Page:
So Victoria is Labor again. I must admit it feels good. It may be true or not but to me it feels good to live in a state where most people are more concerned about the conditions of Ambulance workers and Firefighters rather than a hugely expensive and disruptive freeway that would benefit people that want to live in the outer suburbs because they don’t like the city.
A lot of conjecture has been done why a government has been tossed out just after a term. I remember commenting with a Labor person that I believed that the Liberals would repeat what Bracks did when he barely won unexpectedly. Be competent, consolidate and win at least two terms.
What we have instead is one term government, which is extremely rare in Australian politics.
There have been plenty of explanation why this has occurred. But to me they miss one major point.
Deep inside Victorians is the sense of being ‘the second state’ or ‘the second city’ and I think they hate that. We bang on at nauseaum about being ‘the world’s most liveable city’ (even when on occasions we don’t make the top of the list) and the ‘cultural/sporting/fashion capital of Australia. We don’t like being second and falling behind in anything is a major sin.
The fact is that despite everything I felt that as Liberal Governments go, the Baillieu/Naphtine government was relatively mild compared with what we got federally and in Queensland.
It is said that Victoria is the most left state in Australia. Gay Alcorn wrote about this back in 2013.
It seems that if you are a conservative in Victoria, you’re probably more a small-l liberal than a turn-back-the-boats sort. When he became premier, Ted Baillieu was under pressure to scrap the Human Rights Charter – loathed by the far right as the epitome of legislative evil – but he decided to keep it.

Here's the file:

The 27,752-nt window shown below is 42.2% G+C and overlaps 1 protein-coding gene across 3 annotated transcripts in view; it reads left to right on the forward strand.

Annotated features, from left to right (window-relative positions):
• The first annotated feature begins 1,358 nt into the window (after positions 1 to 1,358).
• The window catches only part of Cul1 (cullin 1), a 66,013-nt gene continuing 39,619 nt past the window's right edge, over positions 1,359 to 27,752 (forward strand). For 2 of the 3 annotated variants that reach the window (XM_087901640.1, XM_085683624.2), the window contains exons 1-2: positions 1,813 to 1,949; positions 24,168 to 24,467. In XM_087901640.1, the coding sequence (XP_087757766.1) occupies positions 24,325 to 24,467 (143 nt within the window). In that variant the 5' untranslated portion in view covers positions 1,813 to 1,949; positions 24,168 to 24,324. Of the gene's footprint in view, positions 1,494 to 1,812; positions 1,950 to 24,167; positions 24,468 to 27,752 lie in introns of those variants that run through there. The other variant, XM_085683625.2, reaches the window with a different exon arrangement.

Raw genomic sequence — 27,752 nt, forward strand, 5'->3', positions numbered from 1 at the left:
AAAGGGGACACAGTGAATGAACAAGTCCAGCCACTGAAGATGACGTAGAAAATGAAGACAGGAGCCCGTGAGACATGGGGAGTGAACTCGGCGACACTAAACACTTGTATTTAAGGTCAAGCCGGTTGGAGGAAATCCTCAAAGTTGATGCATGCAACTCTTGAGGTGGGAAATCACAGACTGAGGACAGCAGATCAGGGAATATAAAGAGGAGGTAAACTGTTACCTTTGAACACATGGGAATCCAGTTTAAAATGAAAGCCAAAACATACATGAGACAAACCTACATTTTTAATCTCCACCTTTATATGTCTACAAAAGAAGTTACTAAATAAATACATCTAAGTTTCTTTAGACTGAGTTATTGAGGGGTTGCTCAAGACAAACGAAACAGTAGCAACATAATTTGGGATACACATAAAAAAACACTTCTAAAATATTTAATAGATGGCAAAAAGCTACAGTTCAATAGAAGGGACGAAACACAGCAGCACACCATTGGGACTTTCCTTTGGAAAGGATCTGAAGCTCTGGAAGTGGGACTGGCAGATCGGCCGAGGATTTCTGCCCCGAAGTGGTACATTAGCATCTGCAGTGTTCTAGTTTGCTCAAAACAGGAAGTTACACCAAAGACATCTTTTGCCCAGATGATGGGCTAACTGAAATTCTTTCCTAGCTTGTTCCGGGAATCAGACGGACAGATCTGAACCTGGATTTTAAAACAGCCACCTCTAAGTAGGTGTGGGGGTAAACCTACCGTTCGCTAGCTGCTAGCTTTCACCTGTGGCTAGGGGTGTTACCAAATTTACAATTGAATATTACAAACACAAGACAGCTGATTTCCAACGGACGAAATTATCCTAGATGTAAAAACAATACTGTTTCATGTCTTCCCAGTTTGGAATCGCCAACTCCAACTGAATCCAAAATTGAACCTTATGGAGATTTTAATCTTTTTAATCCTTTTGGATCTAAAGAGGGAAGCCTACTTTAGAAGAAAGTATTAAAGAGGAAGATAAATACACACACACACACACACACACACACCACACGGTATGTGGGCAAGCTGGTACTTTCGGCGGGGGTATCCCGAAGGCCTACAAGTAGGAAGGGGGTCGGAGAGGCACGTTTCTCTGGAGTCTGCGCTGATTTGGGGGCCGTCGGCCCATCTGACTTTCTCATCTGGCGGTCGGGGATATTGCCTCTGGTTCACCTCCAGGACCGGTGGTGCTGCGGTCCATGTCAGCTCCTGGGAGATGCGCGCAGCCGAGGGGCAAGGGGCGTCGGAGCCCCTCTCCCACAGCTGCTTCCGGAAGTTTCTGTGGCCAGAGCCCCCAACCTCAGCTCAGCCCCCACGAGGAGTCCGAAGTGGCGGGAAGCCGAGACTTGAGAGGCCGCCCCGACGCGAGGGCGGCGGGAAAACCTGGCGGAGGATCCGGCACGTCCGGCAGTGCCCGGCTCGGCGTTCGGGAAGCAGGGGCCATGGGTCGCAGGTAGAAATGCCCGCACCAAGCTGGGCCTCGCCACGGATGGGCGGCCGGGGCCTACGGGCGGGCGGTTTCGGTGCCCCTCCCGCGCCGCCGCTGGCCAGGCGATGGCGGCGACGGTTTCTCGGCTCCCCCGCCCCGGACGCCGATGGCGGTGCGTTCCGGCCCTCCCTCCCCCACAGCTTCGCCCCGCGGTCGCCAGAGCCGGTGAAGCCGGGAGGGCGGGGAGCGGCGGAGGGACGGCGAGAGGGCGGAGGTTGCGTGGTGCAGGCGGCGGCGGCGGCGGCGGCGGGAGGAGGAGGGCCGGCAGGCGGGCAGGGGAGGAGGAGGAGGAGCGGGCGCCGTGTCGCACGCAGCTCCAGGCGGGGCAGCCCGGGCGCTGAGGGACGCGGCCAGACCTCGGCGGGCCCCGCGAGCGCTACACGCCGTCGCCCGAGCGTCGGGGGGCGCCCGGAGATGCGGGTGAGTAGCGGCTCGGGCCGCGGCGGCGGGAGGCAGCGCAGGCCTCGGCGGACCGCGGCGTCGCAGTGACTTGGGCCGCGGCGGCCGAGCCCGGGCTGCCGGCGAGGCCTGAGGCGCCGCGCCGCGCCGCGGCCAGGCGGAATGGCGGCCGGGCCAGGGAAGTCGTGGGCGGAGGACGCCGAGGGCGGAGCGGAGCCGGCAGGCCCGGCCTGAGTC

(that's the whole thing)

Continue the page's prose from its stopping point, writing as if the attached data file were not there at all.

Jeff Kennett, for all his bluster, condemned the racial policies of Pauline Hanson in the late-1990s with more force than any other politician, and now spends some of his days campaigning against discrimination against gay, lesbian, bisexual, transgender and intersex people. Victoria may have been once dubbed the jewel in the Liberal Party crown, but the last prime minister we produced – Malcolm Fraser – quit the party in dismay over what he saw was its shift to the right.
But one thing that the Liberals failed was to at least give the perception that Victoria was ahead of the game. Kennett knew this very well. That is why he got the Grand Prix from Adelaide and built the Casino. Things that his Labor successors ensured were kept in Melbourne despite their dubious economic benefits overall. Rightly or wrongly first with Kennett and later with Bracks and Brumby there was the feeling that things were progressing. But with Baillieu it seemed this momentum stopped. While Baillieu was not doing anything wrong, he was also not doing anything. His government was dubbed the ‘do nothing government’ and the sense was that Victoria was being overtaken by other parts of Australia, and of course Sydney and NSW. Once Baillieu was ousted there was a polling boost for the Liberals, but again Naphtine fell back in the same sense of inertia and perhaps his big freeway announcement came too late.
The Abbott factor
My fellow lefties are now gloating about how this is bad for Abbott. But in my opinion the “Abbott factor’ has been overstated. Don’t get me wrong. I think Abbott is disliked in Victoria overall. Probably much more than other parts of Australia, but I believe that it wasn’t a major factor for the Liberal’s loss.
If anything it was that there could have been a belief that Abbott didn’t particularly like Victoria and seems to be more interested in appeasing parts of NSW and Queensland that listen to Alan Jones. In this case the Abbott factor is not that people voted against the GP copayment, or petrol taxes etc. but perhaps the fact that Napthine was perceived of not being strong enough to represent Victoria with the Abbott government.
So my advice to the new Labor government is not only being competent. But also that it will ensure that Victorians feel that being second in Australia doesn’t mean being second rate.